Lindsey Webster - Back to Your Heart (2016)

Lindsey Webster
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It’s a little sad that music like Lindsey Webster’s today gets pigeon-holed as smooth jazz, when just a few decades ago it would’ve simply been called some of the best Quiet Storm R&B/soul music around. Webster’s music is the kind set in someplace dark and smoky. The kind of music where expert, live musicians play under a silken, clarion voice caressing warm lyrics about love and relationships without irony or dismissal. The kind of music you want to relax into. There is nothing cynical or hard about Webster’s third return with Back to Your Heart. This sweetheart album places its blood beat front and center and makes one wish good soul music could simply be called what it is, if only so more of its fans can find it when looking.  

It’s a little sad that music like Lindsey Webster’s today gets pigeon-holed as smooth jazz, when just a few decades ago it would’ve simply been called some of the best Quiet Storm R&B/soul music around. Webster’s music is the kind set in someplace dark and smoky. The kind of music where expert, live musicians play under a silken, clarion voice caressing warm lyrics about love and relationships without irony or dismissal. The kind of music you want to relax into. There is nothing cynical or hard about Webster’s third return with Back to Your Heart. This sweetheart album places its blood beat front and center and makes one wish good soul music could simply be called what it is, if only so more of its fans can find it when looking.  

To be fair, Webster’s latest album does have a relationship with some of the classic albums of the smooth jazz genre such as George Duke’s Snapshot, Grover Washington, Jr’s Winelight, Randy Crawford’s Now It May Begin, Lalah Hathaway and Joe Sample’s The Song Lives On, and the like. But, it just as easily could sit comfortably next to The Stylistics Hurry Up This Way Again, Anita Baker’s The Songstress, Angela Winbush’s The Real Thing, Oleta Adams’ Evolution, Milira’s Back Again!!!, or Stephanie Mills’ Home. Ballad heavy albums flush with dark undertones, sung with flawless execution, and pregnant with moody, emotional moments. If there is a difference between Webster and these other signature performances, it’s the tight control Webster maintains throughout each composition without ever appearing to be controlled. Everything about her voice here lacks tension. Preferring the middle of her range, Webster’s instrument can take on a feathery timbre, gliding with ease and modulating effortlessly to convey soothing, cooing, and moaning with a kind of sultry elegance. Tonally, it’s strikingly beautiful to the ear. But, Webster also rarely loses herself in any kind of emotional, cathartic pathos; the rock bottom gutsiness is fleeting and largely saved for the closing track, “Fast and Slow.” You get the sense that she’s as enraptured by the caressing lullaby of her voice and this sultry music enveloping her as we are.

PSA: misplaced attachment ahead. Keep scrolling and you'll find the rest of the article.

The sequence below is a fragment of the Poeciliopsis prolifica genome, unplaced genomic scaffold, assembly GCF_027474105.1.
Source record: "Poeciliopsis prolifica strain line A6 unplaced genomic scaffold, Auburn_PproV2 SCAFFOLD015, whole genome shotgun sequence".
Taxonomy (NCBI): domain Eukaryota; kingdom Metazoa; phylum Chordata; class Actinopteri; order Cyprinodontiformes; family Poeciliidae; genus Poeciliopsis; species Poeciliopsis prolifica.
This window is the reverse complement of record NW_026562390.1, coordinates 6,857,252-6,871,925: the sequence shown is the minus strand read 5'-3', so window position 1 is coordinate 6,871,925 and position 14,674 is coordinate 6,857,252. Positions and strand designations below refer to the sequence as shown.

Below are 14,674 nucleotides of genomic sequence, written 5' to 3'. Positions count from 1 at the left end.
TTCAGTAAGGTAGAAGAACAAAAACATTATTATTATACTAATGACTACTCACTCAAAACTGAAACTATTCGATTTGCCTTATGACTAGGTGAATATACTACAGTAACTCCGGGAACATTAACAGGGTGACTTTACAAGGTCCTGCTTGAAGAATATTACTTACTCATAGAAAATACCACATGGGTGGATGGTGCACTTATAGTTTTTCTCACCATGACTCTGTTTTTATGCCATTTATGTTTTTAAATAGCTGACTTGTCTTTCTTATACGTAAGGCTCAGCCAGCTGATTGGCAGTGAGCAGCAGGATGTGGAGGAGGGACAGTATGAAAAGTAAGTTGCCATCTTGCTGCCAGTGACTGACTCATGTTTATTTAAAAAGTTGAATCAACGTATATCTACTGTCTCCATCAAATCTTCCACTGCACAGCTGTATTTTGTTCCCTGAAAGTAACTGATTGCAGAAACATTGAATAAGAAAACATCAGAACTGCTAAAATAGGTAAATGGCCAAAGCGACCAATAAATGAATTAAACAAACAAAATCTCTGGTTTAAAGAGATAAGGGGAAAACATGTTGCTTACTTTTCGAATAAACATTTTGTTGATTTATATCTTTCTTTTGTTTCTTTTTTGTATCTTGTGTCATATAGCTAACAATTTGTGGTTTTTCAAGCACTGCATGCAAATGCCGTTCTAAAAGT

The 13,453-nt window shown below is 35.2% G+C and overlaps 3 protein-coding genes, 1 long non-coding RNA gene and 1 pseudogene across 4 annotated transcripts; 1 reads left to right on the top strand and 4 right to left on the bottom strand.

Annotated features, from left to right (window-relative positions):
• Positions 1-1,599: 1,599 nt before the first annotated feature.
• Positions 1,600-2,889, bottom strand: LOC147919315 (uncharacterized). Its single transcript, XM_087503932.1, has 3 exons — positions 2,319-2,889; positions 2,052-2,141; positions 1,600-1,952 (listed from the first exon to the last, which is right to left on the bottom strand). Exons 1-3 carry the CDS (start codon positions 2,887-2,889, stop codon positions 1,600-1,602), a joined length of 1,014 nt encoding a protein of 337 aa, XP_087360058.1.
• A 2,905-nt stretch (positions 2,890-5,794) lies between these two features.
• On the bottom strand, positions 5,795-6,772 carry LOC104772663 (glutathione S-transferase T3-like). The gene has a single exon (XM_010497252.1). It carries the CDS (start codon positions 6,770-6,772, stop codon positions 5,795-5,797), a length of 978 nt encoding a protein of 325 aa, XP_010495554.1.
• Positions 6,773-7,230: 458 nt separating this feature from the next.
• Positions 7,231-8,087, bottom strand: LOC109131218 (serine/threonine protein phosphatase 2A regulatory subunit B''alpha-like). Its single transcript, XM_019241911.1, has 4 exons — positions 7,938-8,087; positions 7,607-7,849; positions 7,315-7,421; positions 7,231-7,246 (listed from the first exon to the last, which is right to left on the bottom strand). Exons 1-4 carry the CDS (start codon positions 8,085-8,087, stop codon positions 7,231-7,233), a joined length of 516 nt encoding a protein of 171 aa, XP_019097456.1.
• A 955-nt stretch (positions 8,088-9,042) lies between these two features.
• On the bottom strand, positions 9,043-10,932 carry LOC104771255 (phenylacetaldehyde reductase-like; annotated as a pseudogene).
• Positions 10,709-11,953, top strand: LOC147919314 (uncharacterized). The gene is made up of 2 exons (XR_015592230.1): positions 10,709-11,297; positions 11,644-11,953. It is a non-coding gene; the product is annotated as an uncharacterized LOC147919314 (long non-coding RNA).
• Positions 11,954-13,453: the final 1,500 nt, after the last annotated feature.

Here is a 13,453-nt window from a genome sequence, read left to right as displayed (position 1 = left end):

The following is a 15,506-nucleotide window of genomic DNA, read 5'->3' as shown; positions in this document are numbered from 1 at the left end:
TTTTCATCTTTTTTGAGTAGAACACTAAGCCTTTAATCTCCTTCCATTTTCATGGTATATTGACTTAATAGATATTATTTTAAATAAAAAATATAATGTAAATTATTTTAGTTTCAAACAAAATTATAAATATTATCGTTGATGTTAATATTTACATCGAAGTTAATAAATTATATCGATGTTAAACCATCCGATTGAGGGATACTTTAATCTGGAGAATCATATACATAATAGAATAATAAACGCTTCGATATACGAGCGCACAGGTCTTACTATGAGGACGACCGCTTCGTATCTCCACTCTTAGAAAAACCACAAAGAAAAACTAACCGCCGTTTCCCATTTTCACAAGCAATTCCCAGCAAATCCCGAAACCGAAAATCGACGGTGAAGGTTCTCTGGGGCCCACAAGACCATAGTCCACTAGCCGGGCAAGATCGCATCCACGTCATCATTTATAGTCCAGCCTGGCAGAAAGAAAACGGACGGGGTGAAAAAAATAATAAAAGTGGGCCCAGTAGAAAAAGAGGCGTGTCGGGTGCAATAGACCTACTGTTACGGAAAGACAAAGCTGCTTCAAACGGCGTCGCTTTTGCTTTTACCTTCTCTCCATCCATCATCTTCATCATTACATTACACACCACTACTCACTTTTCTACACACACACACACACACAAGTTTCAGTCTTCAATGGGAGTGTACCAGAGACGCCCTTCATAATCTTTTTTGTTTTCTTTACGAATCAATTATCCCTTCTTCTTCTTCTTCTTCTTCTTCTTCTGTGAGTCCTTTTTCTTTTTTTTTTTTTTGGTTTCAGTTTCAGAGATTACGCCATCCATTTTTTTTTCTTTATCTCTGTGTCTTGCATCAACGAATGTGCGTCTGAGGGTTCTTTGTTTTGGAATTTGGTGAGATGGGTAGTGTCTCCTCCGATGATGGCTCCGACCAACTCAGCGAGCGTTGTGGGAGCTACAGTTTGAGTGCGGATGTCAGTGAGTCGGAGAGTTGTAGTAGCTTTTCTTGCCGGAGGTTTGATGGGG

When Webster does allow herself the occasional sustained high note or the push into something raw and released, as she does on the title track, in harmony with herself on “I Know You Well,” or in the closing vamp out of “On Our Way,” you find yourself hungry for more of these moments of a more uninhibited Lindsey Webster. Three albums in we already know Webster has the goods; she has nothing to prove. Yet, one can sense her holding back to stay comfortably in the chanteuse lane even as her talent suggests greater heights, deeper passions, and a more powerful instrument to be mined; one that could awe us into silence, instead of pleased nods. This is a challenge for Webster to go there, because it’s clear that she can and her music will be better for it. The peak notes near the end of “Living A Lie” tell the tale.

That’s not to say that Back To Your Heart isn’t an exquisite project. It’s the kind of loveliness that was a staple in the late ‘80s by artists like Sade, Brenda Russell, Patti Austin, and Anita Baker. With the exception of the polite party infused in the lightly funky “Ain’t It Funny,” these songs don’t disturb or interrupt. The compositions of Webster and her husband/musical partner, Keith Slattery, instead accompany and sweeten the air around it. In the current musical climate, their presence is a welcome enhancement of the atmosphere. A delicate song like “One At A Time,” Webster’s duet with saxophonist Kirk Whalum, is the kind of B-side fans adore, in the tradition of singer/sax duets like Grover Washington, Jr.’s “Just the Two of Us” with Bill Withers or “The Best Is Yet To Come” with Patti Labelle. On the track, Webster gives Whalum plenty of room to shine on her set, taking a backseat even as she softly sings with overdubs of herself, making sure you know she’s still present, even in grace.

Her choice reflects an album rooted in grace and comfort, one with the ability to make listeners intimately feel both sensibilities. The writing by Webster and Slattery is sensitive, thoughtful, and classic in feel. The production by both and Mark Everton Gray (who also does an exceptional mixing job here as well) is top notch, if sometimes as restrained as their muse. Overall, this is easily among the best releases by Shanachie Records this year, and it’s nice to see the indie label break their formula by taking a chance on an independent artist who has had no major label support her past releases. With singles like the title cut, Webster may again find herself with a #1 Billboard chart position as she had with the divine “Fool Me Once” last year. It’s no less than what her talent deserves. Highly Recommended.

By L. Michael Gipson

 
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